Director: Sam Levinson

Starring: Odessa Young, Hari Nef, Joel McHale

Year: 2018

Funny story; I met a guy at a wedding who is friends with Cullen Moss, the actor who plays the mayor in this movie.  They were in the same comedy troupe, and the guy I met got to be in some photos with Cullen, whose character is seen in racy shots with another man.  They weren’t even on set, the filmmakers just called Moss and asked him to take some dirty/funny pictures and the two friends obliged.  So I had that story in the back of my mind as I watched this film, which gave it a personal touch, helped in my enjoyment, and will hopefully help in yours.  Not that Assassination Nation really needs it; the story is strong enough to support itself with enough original content to see it through to the end, if with a couple small missteps along the way.

Four friends help each other through the roughest parts of adolescence in a town called Salem, a place like any other with the typical problems and people and preppies.  Lily, Bex, Em, & Sarah help each other through it all, supporting one another when the going gets tough.  And the going is about to get real tough, not just for them, but for every single inhabitant of this unlucky town.  A hacker breaks into the phone of Salem’s mayor, revealing his sordid life, and the fallout is astronomical.  But that’s not the end of it; next is the vice principal, then some popular kids, then the whole school, then the whole town.  With every dirty secret out in the open for every open eye to see, no one’s reputation is safe, and somehow our four heroines find themselves at the center of a societal collapse where they are the target of every vigilante.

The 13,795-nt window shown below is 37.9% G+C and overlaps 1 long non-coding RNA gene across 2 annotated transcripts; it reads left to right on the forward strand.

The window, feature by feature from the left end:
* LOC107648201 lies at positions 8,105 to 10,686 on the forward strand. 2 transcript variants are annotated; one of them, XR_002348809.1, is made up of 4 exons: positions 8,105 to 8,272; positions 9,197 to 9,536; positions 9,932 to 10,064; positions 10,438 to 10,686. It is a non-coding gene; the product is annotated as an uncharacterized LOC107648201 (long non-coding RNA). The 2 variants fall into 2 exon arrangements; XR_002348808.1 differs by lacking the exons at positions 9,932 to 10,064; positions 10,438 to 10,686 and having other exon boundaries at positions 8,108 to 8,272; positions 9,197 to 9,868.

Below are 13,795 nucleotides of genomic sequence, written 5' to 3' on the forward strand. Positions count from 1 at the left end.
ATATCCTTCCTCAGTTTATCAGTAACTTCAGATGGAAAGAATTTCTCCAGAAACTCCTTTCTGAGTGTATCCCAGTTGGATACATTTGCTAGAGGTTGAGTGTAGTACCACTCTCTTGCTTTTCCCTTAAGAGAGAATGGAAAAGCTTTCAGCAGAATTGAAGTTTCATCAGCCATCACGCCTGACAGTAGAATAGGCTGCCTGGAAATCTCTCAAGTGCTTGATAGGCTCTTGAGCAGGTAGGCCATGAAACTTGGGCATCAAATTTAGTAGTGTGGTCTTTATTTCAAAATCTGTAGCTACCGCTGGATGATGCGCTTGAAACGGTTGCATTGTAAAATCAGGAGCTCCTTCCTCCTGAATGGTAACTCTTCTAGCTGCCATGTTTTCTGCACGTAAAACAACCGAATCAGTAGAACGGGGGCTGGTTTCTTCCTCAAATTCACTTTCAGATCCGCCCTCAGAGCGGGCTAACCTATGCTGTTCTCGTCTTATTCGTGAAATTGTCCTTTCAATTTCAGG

Assassination Nation is basically Men, Woman & Children meets The Purge, and that’s not too shabby.  Men, Women & Children is not the perfect movie, but it was kinda groundbreaking, for a film most people haven’t ever heard of and that starred Adam Sandler.  I’m serious; it’s sexual, it’s provocative, it’s modern, it asks questions, and it examines our use of technology, even putting texts across the screen in a way that I don’t remember seeing before but has since quickly become the standard.  Assassination Nation is a take on this same idea, but with a violent streak that caters to those who are looking for a little more blood.  It’s also a major critique on our current culture, on sexism, on privacy, on so much more, to the point that it’s a little overwhelming.  The movie does get to that point, where it becomes a bit too much, and it does start so much better than it ends.  But taken as a whole, it has loads to say; it’s a darker tone than, say, Eighth Grade, and also not as good, but definitely worth your attention.

My rating: ☆ ☆ ☆



By ochippie

Writer, Critic, Dad Columbus, Ohio, USA Denver Broncos, St. Louis Cardinals Colorado Avalanche, Duke Blue Devils